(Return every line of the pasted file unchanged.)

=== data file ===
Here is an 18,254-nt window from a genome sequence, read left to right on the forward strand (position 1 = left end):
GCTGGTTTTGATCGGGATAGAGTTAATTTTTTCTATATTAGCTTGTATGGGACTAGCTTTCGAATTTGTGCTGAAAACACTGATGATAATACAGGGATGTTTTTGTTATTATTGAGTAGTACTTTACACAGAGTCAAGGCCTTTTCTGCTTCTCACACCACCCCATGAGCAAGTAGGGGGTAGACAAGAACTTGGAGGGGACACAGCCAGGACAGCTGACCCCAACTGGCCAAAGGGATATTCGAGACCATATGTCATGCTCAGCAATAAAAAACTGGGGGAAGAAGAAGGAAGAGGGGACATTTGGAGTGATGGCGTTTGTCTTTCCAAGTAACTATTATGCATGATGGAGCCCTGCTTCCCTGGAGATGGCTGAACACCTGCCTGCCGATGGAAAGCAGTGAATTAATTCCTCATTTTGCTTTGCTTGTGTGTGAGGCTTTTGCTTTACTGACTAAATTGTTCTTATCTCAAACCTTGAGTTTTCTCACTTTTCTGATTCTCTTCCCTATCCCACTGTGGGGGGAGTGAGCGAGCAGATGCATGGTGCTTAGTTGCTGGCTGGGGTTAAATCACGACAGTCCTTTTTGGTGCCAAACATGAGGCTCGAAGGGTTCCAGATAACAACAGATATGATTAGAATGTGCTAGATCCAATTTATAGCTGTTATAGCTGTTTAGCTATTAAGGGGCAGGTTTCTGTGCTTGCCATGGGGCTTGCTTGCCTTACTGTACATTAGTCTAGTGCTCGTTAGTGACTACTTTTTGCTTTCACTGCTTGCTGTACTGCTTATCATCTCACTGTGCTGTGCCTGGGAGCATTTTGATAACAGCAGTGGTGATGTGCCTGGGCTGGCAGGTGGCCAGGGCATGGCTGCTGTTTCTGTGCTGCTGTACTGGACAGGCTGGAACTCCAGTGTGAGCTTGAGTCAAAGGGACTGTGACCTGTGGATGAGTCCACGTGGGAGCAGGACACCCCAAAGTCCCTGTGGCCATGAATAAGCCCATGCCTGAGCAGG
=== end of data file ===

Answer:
Here is an 18,254-nt window from a genome sequence, read left to right on the forward strand (position 1 = left end):
GCTGGTTTTGATCGGGATAGAGTTAATTTTTTCTATATTAGCTTGTATGGGACTAGCTTTCGAATTTGTGCTGAAAACACTGATGATAATACAGGGATGTTTTTGTTATTATTGAGTAGTACTTTACACAGAGTCAAGGCCTTTTCTGCTTCTCACACCACCCCATGAGCAAGTAGGGGGTAGACAAGAACTTGGAGGGGACACAGCCAGGACAGCTGACCCCAACTGGCCAAAGGGATATTCGAGACCATATGTCATGCTCAGCAATAAAAAACTGGGGGAAGAAGAAGGAAGAGGGGACATTTGGAGTGATGGCGTTTGTCTTTCCAAGTAACTATTATGCATGATGGAGCCCTGCTTCCCTGGAGATGGCTGAACACCTGCCTGCCGATGGAAAGCAGTGAATTAATTCCTCATTTTGCTTTGCTTGTGTGTGAGGCTTTTGCTTTACTGACTAAATTGTTCTTATCTCAAACCTTGAGTTTTCTCACTTTTCTGATTCTCTTCCCTATCCCACTGTGGGGGGAGTGAGCGAGCAGATGCATGGTGCTTAGTTGCTGGCTGGGGTTAAATCACGACAGTCCTTTTTGGTGCCAAACATGAGGCTCGAAGGGTTCCAGATAACAACAGATATGATTAGAATGTGCTAGATCCAATTTATAGCTGTTATAGCTGTTTAGCTATTAAGGGGCAGGTTTCTGTGCTTGCCATGGGGCTTGCTTGCCTTACTGTACATTAGTCTAGTGCTCGTTAGTGACTACTTTTTGCTTTCACTGCTTGCTGTACTGCTTATCATCTCACTGTGCTGTGCCTGGGAGCATTTTGATAACAGCAGTGGTGATGTGCCTGGGCTGGCAGGTGGCCAGGGCATGGCTGCTGTTTCTGTGCTGCTGTACTGGACAGGCTGGAACTCCAGTGTGAGCTTGAGTCAAAGGGACTGTGACCTGTGGATGAGTCCACGTGGGAGCAGGACACCCCAAAGTCCCTGTGGCCATGAATAAGCCCATGCCTGAGCAGG